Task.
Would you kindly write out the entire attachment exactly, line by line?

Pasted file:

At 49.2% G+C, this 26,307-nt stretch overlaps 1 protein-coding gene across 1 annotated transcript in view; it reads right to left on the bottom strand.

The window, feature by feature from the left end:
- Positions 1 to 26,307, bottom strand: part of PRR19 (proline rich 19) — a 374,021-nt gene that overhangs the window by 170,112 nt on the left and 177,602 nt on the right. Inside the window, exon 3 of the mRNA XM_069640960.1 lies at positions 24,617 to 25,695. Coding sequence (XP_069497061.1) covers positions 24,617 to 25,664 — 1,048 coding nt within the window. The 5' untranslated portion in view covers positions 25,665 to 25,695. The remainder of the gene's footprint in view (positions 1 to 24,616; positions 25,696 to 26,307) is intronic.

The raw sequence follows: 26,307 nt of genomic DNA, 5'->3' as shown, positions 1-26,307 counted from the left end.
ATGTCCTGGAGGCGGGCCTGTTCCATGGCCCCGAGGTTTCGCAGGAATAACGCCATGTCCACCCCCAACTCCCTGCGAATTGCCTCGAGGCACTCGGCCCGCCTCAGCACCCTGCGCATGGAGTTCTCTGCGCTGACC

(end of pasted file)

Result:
At 49.2% G+C, this 26,307-nt stretch overlaps 1 protein-coding gene across 1 annotated transcript in view; it reads right to left on the bottom strand.

The window, feature by feature from the left end:
- Positions 1 to 26,307, bottom strand: part of PRR19 (proline rich 19) — a 374,021-nt gene that overhangs the window by 170,112 nt on the left and 177,602 nt on the right. Inside the window, exon 3 of the mRNA XM_069640960.1 lies at positions 24,617 to 25,695. Coding sequence (XP_069497061.1) covers positions 24,617 to 25,664 — 1,048 coding nt within the window. The 5' untranslated portion in view covers positions 25,665 to 25,695. The remainder of the gene's footprint in view (positions 1 to 24,616; positions 25,696 to 26,307) is intronic.

The raw sequence follows: 26,307 nt of genomic DNA, 5'->3' as shown, positions 1-26,307 counted from the left end.
ATGTCCTGGAGGCGGGCCTGTTCCATGGCCCCGAGGTTTCGCAGGAATAACGCCATGTCCACCCCCAACTCCCTGCGAATTGCCTCGAGGCACTCGGCCCGCCTCAGCACCCTGCGCATGGAGTTCTCTGCGCTGACC